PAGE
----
AND, I aslo joined that charm square swap group.  So when that fabric shows up I need to cut it all up which means I'll have to study some tutorials and then worry I'll screw it up then finally do it and have no issues and then laugh at myself for being such a worry wort.

AND AND AND, I also won a "traveling stash" box.  So when that arrives I'll have to make an official post about it (to show it off and offer up a giveaway for the next taker) and then keep it moving on its merry way.

DAMN, huh?  I have a lot of stuff going on crafty/creative wise.

And of course, I'm actually busy at my job so I don't have big stretches of free time to spend goofing off on the internet.  So I have to really PLAN when I'll post stuff.  That's not really a "bad" thing but just different which makes it a nuisance (while I'm getting used to it).

Ok. . .I'm thinking tonight I'll tackle either the monkeys or the crocodile.  No other projects allowed until those three are DONE.  (unless I want to cut up that fabric--but there's really no rush on that just yet).

Friday, August 17, 2012

Commissions: Back to my roots

Yesterday (as I was actually trying to work at work--gasp! no!) I was approached with a work related question that quickly morphed into a new commission.

A commission that takes me back to my roots.


I love sock monkeys.  They're cute but oddly weird looking (which you can play up or down, so versatile!) but more importantly they are EASY!

The ease probably comes from having made so many over my crafting history.  And let me just say, those first ones (completely hand sewn) aren't exactly "good enough" to sell to anyone.

I was tasked with making FOUR monkeys.  The only instructions/requests were "classic" in look (meaning Rockford Red Heel socks) and "baby safe" (so no button eyes).  Two are needed as soon as I can make them and the other two can wait a bit (since they are for babies still in the womb).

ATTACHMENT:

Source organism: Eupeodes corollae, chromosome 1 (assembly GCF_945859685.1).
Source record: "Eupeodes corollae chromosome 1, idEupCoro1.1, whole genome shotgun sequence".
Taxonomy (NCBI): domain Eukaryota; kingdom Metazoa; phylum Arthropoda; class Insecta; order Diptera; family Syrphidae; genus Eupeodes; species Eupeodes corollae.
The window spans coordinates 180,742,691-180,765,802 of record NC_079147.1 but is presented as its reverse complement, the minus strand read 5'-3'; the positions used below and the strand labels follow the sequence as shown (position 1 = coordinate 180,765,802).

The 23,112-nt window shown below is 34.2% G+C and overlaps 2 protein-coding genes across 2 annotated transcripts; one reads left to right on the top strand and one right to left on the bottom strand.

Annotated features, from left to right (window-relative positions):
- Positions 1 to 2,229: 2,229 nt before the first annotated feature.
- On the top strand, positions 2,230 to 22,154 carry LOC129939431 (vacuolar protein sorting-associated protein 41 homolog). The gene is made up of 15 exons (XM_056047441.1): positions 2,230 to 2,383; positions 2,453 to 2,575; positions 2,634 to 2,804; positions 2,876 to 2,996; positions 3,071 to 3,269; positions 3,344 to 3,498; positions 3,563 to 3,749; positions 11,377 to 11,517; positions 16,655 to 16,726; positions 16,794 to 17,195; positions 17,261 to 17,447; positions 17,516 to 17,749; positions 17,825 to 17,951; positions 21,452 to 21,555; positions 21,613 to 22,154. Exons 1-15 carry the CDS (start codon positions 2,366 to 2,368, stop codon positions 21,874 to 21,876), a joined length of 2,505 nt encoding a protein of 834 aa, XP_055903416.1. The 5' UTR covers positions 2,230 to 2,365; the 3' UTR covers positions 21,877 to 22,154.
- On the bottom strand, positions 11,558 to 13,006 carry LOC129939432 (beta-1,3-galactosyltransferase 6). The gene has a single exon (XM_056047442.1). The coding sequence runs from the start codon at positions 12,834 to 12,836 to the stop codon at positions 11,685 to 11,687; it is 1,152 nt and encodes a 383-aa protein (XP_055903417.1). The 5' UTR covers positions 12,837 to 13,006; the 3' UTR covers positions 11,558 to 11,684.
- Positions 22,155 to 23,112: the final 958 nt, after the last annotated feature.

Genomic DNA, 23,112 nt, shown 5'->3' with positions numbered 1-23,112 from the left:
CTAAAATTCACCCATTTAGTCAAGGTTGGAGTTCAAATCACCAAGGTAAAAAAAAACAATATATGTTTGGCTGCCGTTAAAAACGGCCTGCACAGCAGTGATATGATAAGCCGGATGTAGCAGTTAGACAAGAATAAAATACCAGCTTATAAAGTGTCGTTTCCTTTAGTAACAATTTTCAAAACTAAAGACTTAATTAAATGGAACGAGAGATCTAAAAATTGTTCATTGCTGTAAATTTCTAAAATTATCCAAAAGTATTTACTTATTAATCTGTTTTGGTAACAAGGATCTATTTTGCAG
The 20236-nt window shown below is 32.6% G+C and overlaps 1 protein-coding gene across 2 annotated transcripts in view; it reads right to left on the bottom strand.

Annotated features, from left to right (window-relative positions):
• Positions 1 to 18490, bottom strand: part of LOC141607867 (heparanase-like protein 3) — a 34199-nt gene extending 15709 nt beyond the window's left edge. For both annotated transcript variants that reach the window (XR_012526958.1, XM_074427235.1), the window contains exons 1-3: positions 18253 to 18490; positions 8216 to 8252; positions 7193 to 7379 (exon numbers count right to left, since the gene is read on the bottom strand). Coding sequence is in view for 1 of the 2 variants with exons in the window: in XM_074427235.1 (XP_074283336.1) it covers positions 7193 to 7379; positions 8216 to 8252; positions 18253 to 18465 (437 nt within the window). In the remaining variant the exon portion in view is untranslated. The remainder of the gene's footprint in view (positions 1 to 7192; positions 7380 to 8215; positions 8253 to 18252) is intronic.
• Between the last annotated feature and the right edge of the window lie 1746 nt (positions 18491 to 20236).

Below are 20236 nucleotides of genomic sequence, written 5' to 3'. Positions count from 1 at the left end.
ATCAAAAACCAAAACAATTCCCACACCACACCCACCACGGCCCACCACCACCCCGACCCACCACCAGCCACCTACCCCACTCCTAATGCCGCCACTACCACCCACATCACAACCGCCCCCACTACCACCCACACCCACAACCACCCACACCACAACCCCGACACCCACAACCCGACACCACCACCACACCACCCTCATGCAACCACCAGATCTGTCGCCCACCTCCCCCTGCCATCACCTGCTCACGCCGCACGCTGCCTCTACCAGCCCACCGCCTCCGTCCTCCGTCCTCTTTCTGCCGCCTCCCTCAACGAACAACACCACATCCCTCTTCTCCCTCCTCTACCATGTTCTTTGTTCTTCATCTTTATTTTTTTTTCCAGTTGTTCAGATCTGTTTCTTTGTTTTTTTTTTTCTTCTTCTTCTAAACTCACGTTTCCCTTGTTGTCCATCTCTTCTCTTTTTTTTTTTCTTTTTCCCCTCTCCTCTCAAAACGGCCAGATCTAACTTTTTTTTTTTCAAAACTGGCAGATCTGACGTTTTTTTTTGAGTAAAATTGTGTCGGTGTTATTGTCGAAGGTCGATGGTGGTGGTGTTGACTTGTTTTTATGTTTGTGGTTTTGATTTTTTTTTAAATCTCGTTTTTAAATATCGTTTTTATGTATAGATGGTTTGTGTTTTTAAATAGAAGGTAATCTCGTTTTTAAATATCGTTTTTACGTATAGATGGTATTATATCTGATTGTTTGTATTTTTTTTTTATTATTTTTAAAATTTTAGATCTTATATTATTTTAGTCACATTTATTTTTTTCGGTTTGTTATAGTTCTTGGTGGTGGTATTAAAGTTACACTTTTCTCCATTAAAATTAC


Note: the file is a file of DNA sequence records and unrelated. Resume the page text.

I'm pretty excited about this because it will give me a chance to try out the ballpoint needles I bought to make my sister's easter sheep.  I've made monkeys on the machine using a regular needle and had no issues so it will be fun to see if the ballpoint needle makes any real difference (I think I'll use a zig zag stitch too--I think older monkeys had a straight stitch).

So, we'll see what MORE KNOWLEDGE does for the finished products.

Now, to go hunt down my sock stash and see what I have on hand. . .

(oh, and while I'm talking commissions, the giant squid might be moving to stage two shortly--I'm working with the buyer on money issues, so hopefully they'll have the supply fee scraped together so I can buy the fabric and start on it).

Oh, there will be pics once I get these monkeys stitched up.

Wednesday, August 15, 2012

Color My World Fabric Swap!

This is a new thing for me but trying out new things is good, right?

(man, I hope so).

Anyway, I joined a charm square fabric swap over at Color My World.

The theme is Shades of Grey and yes it's a reference (of sorts) to *that* book that has ladies everywhere enjoying a good one-handed read.  (nothing wrong with that ladies and gents--just wash your hands when you're done!)

Now I'm just about allergic to hyped up reading trends (never got into any of them and I despise that whole Oprah Book Club thing) but the idea of a charm square fabric swap does appeal to me.

First up, it will give me a chance to practice my cutting (so I'll have to buy a bit extra fabric in case I make a mistake--you know I will!).  Second, it gives me an excuse to buy fabric.  Love that (and I'm getting ready to make a large-ish purchase so I can add this yardage to that--love double dipping).  Third, it'll help me get a nice charm square stash built up (so I won't have to cut all my own later).

But what appeals to me the most is the randomness of it all.  Yes, there's a flickr post where we share what we bought (to reduce/prevent duplicates) so it's not a pure mystery but it still has that great grab bag feel.  I love that.

Summary of details:

Open to 56 participants (openings still available).
U.S. only
Must prepare 56 charm squares.